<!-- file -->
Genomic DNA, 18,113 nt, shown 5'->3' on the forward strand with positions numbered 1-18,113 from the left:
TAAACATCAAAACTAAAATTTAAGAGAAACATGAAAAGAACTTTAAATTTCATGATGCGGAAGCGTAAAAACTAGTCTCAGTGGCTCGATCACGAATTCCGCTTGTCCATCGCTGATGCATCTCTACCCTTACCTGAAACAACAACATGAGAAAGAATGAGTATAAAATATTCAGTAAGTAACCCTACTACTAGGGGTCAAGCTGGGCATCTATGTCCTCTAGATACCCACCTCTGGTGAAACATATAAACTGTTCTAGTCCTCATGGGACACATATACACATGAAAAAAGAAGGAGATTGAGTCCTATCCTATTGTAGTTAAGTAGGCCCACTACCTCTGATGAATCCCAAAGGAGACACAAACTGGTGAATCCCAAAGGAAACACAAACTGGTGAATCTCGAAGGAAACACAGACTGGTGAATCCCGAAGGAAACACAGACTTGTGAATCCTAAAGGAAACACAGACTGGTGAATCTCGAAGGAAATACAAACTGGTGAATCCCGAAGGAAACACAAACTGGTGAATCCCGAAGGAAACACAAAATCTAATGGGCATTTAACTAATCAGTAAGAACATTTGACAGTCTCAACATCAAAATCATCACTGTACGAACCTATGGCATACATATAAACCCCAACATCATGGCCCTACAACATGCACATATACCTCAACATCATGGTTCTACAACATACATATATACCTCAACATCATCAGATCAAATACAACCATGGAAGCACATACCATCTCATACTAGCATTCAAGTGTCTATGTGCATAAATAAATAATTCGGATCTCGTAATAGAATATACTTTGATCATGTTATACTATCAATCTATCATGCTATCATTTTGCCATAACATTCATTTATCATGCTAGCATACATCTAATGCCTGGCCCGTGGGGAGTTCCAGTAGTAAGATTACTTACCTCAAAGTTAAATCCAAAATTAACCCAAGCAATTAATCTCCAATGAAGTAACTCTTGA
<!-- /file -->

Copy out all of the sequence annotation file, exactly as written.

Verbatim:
Genomic DNA, 18,113 nt, shown 5'->3' on the forward strand with positions numbered 1-18,113 from the left:
TAAACATCAAAACTAAAATTTAAGAGAAACATGAAAAGAACTTTAAATTTCATGATGCGGAAGCGTAAAAACTAGTCTCAGTGGCTCGATCACGAATTCCGCTTGTCCATCGCTGATGCATCTCTACCCTTACCTGAAACAACAACATGAGAAAGAATGAGTATAAAATATTCAGTAAGTAACCCTACTACTAGGGGTCAAGCTGGGCATCTATGTCCTCTAGATACCCACCTCTGGTGAAACATATAAACTGTTCTAGTCCTCATGGGACACATATACACATGAAAAAAGAAGGAGATTGAGTCCTATCCTATTGTAGTTAAGTAGGCCCACTACCTCTGATGAATCCCAAAGGAGACACAAACTGGTGAATCCCAAAGGAAACACAAACTGGTGAATCTCGAAGGAAACACAGACTGGTGAATCCCGAAGGAAACACAGACTTGTGAATCCTAAAGGAAACACAGACTGGTGAATCTCGAAGGAAATACAAACTGGTGAATCCCGAAGGAAACACAAACTGGTGAATCCCGAAGGAAACACAAAATCTAATGGGCATTTAACTAATCAGTAAGAACATTTGACAGTCTCAACATCAAAATCATCACTGTACGAACCTATGGCATACATATAAACCCCAACATCATGGCCCTACAACATGCACATATACCTCAACATCATGGTTCTACAACATACATATATACCTCAACATCATCAGATCAAATACAACCATGGAAGCACATACCATCTCATACTAGCATTCAAGTGTCTATGTGCATAAATAAATAATTCGGATCTCGTAATAGAATATACTTTGATCATGTTATACTATCAATCTATCATGCTATCATTTTGCCATAACATTCATTTATCATGCTAGCATACATCTAATGCCTGGCCCGTGGGGAGTTCCAGTAGTAAGATTACTTACCTCAAAGTTAAATCCAAAATTAACCCAAGCAATTAATCTCCAATGAAGTAACTCTTGA